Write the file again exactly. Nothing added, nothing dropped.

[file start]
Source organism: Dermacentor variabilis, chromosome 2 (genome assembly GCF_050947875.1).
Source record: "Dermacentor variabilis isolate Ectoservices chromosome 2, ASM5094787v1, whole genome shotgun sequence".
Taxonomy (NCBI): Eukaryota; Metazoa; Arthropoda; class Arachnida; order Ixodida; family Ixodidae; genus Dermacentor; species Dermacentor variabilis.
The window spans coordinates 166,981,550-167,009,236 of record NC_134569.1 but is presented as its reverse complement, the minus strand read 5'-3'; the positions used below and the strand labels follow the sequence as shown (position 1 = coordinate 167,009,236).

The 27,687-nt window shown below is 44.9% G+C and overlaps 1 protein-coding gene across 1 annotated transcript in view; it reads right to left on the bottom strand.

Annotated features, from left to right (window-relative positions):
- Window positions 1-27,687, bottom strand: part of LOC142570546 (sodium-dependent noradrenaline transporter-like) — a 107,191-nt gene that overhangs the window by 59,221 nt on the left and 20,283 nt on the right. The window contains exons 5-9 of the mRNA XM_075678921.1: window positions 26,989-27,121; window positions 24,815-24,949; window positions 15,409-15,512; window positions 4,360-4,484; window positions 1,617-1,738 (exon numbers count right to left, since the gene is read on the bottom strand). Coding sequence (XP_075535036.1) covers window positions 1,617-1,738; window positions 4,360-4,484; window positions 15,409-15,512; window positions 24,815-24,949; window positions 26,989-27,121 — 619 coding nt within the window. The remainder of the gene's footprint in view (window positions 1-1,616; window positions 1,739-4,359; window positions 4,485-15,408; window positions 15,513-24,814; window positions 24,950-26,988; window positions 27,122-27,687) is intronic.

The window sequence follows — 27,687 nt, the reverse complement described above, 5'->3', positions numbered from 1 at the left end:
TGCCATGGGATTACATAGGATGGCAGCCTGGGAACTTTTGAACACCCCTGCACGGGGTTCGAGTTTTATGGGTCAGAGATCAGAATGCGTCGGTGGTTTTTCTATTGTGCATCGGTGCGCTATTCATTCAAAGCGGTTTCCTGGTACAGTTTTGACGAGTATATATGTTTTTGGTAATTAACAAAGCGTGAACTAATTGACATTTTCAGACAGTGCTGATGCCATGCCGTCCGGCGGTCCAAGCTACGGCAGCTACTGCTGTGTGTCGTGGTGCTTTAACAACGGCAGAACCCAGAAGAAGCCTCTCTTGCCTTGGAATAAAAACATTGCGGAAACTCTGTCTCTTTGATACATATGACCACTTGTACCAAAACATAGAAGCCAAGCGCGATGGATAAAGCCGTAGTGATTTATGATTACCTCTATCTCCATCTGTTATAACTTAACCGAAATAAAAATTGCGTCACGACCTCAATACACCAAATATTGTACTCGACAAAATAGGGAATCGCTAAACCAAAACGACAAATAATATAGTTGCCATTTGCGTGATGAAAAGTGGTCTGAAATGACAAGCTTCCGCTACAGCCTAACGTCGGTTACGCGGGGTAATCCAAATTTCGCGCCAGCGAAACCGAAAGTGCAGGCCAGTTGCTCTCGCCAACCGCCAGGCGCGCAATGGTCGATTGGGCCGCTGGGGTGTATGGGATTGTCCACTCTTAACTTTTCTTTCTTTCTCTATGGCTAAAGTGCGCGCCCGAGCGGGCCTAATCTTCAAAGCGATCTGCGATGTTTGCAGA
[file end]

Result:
Source organism: Dermacentor variabilis, chromosome 2 (genome assembly GCF_050947875.1).
Source record: "Dermacentor variabilis isolate Ectoservices chromosome 2, ASM5094787v1, whole genome shotgun sequence".
Taxonomy (NCBI): Eukaryota; Metazoa; Arthropoda; class Arachnida; order Ixodida; family Ixodidae; genus Dermacentor; species Dermacentor variabilis.
The window spans coordinates 166,981,550-167,009,236 of record NC_134569.1 but is presented as its reverse complement, the minus strand read 5'-3'; the positions used below and the strand labels follow the sequence as shown (position 1 = coordinate 167,009,236).

The 27,687-nt window shown below is 44.9% G+C and overlaps 1 protein-coding gene across 1 annotated transcript in view; it reads right to left on the bottom strand.

Annotated features, from left to right (window-relative positions):
- Window positions 1-27,687, bottom strand: part of LOC142570546 (sodium-dependent noradrenaline transporter-like) — a 107,191-nt gene that overhangs the window by 59,221 nt on the left and 20,283 nt on the right. The window contains exons 5-9 of the mRNA XM_075678921.1: window positions 26,989-27,121; window positions 24,815-24,949; window positions 15,409-15,512; window positions 4,360-4,484; window positions 1,617-1,738 (exon numbers count right to left, since the gene is read on the bottom strand). Coding sequence (XP_075535036.1) covers window positions 1,617-1,738; window positions 4,360-4,484; window positions 15,409-15,512; window positions 24,815-24,949; window positions 26,989-27,121 — 619 coding nt within the window. The remainder of the gene's footprint in view (window positions 1-1,616; window positions 1,739-4,359; window positions 4,485-15,408; window positions 15,513-24,814; window positions 24,950-26,988; window positions 27,122-27,687) is intronic.

The window sequence follows — 27,687 nt, the reverse complement described above, 5'->3', positions numbered from 1 at the left end:
TGCCATGGGATTACATAGGATGGCAGCCTGGGAACTTTTGAACACCCCTGCACGGGGTTCGAGTTTTATGGGTCAGAGATCAGAATGCGTCGGTGGTTTTTCTATTGTGCATCGGTGCGCTATTCATTCAAAGCGGTTTCCTGGTACAGTTTTGACGAGTATATATGTTTTTGGTAATTAACAAAGCGTGAACTAATTGACATTTTCAGACAGTGCTGATGCCATGCCGTCCGGCGGTCCAAGCTACGGCAGCTACTGCTGTGTGTCGTGGTGCTTTAACAACGGCAGAACCCAGAAGAAGCCTCTCTTGCCTTGGAATAAAAACATTGCGGAAACTCTGTCTCTTTGATACATATGACCACTTGTACCAAAACATAGAAGCCAAGCGCGATGGATAAAGCCGTAGTGATTTATGATTACCTCTATCTCCATCTGTTATAACTTAACCGAAATAAAAATTGCGTCACGACCTCAATACACCAAATATTGTACTCGACAAAATAGGGAATCGCTAAACCAAAACGACAAATAATATAGTTGCCATTTGCGTGATGAAAAGTGGTCTGAAATGACAAGCTTCCGCTACAGCCTAACGTCGGTTACGCGGGGTAATCCAAATTTCGCGCCAGCGAAACCGAAAGTGCAGGCCAGTTGCTCTCGCCAACCGCCAGGCGCGCAATGGTCGATTGGGCCGCTGGGGTGTATGGGATTGTCCACTCTTAACTTTTCTTTCTTTCTCTATGGCTAAAGTGCGCGCCCGAGCGGGCCTAATCTTCAAAGCGATCTGCGATGTTTGCAGA